Deus Ex: Human Revolution

[Review] The long awaited sequel to the Holy Grail of PC gaming, Deus Ex. Is it worthy of standing beside the original though?
The Details
  • Title: Deus Ex: Human Revolution
  • Web: Official Site
  • Developer: Eidos Montreal
  • Publisher: Square Enix
  • Released: 23 August, 2011
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  • Platforms: PC XBox 360 PS3
  • Reviewed On: PC

11 years ago Eidos Interactive released a genre defining game developed by Ion Storm Inc. called Deus Ex. This game stole the heart and minds of many a gamer (including myself) and is widely regarded as one of the best games of the 2000’s. 3 years later saw the release of the less successful but still enjoyable sequel Deus Ex: The Invisible War. 8 years have passed and now the wait for a new chapter in the franchise is over following the release of Deus Ex: Human Revolution. This time the mantle has been passed to Eidos Montreal who will not try to just emulate its predecessor, but also surpass the success of the original title.

China, land of the industrial giants. It reminded me of Midgar City in FFVIII

Deus Ex: Human Revolution is set in a cyber-punk inspired world and takes place during the year 2027 (25 years before the original game). You play as Adam Jensen, an ex Swat Commander and current Head of Security at Sarif Industries. Following a horrific attack which leaves Adam on the brink of death he awakens with a wealth of cybernetic augmentations which provide him/you with the ability to perform super human feats which aid him on his quest to uncover the truth behind the events which led to the attack. Deus Ex: Revolution is a game which provides you with a choice of how you wish to play the game. Whether you are a “run and gun” type or a stealth ninja-esque  hide in the dark kind of gamer, the way in which you choose to play the game is up to you. You can either blast your way through a mission or move from cover to cover and complete the mission without harming a single soul (although the latter is notably longer). Sneaking up behind enemies presents you with the option of knocking them out or killing them using 2 retractable blades in Adams arms, both play out in little cut scenes that are pleasing to eye.  The combat is pretty good, like most games these days a cover system is employed allowing you to take shots at the enemy from behind cover whilst minimizing damage to your health. However, shooting enemies from close range with a shotgun and watching their bodies fly back like a rag doll proves most satisfying. At times though, it feels that despite all your augmentations you are much easier to kill than they are, which can be slightly annoying.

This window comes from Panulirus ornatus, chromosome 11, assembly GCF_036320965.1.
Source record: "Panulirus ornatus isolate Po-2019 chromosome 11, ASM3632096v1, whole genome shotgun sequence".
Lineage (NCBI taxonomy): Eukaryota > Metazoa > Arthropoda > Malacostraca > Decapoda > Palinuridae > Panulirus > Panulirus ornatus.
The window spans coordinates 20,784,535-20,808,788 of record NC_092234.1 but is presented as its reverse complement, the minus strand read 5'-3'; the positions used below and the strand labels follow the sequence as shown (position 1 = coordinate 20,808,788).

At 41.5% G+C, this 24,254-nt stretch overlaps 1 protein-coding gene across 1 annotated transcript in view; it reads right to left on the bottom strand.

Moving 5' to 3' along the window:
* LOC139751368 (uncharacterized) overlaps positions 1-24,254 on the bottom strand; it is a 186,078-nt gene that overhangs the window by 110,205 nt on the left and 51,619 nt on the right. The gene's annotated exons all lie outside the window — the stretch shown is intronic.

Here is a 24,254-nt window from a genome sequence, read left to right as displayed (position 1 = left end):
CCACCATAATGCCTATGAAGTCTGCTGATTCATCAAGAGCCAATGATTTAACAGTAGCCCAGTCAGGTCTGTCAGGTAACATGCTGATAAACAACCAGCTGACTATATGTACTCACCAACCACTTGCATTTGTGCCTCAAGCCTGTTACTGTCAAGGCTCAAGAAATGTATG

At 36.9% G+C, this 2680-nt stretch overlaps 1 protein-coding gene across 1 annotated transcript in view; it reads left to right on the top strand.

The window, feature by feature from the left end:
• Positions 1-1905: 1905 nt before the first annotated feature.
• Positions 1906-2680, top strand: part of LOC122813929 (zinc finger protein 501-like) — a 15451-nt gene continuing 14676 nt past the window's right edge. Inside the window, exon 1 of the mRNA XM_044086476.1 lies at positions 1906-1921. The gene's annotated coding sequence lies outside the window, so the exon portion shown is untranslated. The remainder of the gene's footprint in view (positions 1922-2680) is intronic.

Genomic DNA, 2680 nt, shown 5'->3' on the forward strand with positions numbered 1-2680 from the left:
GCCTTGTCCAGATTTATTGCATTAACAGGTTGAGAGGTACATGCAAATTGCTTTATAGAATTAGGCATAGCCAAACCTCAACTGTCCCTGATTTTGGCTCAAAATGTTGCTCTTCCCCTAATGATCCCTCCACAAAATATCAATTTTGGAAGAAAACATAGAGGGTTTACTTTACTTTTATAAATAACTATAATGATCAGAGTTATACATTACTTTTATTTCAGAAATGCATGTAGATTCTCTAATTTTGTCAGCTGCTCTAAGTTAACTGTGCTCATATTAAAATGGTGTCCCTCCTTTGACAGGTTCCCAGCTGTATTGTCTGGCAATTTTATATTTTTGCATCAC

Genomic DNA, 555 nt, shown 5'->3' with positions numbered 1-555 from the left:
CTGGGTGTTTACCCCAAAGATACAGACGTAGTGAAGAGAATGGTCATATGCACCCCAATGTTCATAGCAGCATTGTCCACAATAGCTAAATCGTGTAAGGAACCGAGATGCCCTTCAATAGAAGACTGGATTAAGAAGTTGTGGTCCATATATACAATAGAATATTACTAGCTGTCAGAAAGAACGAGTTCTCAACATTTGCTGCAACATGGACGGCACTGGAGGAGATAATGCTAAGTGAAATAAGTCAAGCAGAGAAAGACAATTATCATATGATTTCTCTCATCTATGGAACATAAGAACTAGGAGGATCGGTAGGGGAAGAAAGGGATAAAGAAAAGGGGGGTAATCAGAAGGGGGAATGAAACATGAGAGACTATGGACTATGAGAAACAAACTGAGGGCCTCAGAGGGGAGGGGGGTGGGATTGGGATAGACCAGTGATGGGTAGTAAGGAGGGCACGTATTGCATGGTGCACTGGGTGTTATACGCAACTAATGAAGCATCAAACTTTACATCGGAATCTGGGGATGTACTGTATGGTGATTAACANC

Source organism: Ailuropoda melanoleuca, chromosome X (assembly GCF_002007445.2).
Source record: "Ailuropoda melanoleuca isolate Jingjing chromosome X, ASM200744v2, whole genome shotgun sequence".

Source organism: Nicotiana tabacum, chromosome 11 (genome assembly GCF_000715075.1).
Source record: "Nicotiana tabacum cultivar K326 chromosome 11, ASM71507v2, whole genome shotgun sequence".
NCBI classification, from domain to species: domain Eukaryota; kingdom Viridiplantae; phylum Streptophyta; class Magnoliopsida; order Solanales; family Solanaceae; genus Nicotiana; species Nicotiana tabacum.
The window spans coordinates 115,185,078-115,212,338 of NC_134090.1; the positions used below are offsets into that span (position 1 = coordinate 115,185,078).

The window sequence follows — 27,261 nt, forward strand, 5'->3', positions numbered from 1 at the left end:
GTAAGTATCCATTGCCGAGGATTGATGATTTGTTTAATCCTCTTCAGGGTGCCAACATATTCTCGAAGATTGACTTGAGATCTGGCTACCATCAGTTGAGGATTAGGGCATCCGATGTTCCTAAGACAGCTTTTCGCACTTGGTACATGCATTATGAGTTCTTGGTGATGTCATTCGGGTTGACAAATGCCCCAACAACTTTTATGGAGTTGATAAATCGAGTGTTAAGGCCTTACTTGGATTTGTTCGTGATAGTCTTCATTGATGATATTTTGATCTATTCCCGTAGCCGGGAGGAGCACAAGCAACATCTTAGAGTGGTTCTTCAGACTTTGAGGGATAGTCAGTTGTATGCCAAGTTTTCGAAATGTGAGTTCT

Take-downs are done in a fancy cut-scene. Nice as they are, they do remove you from the action.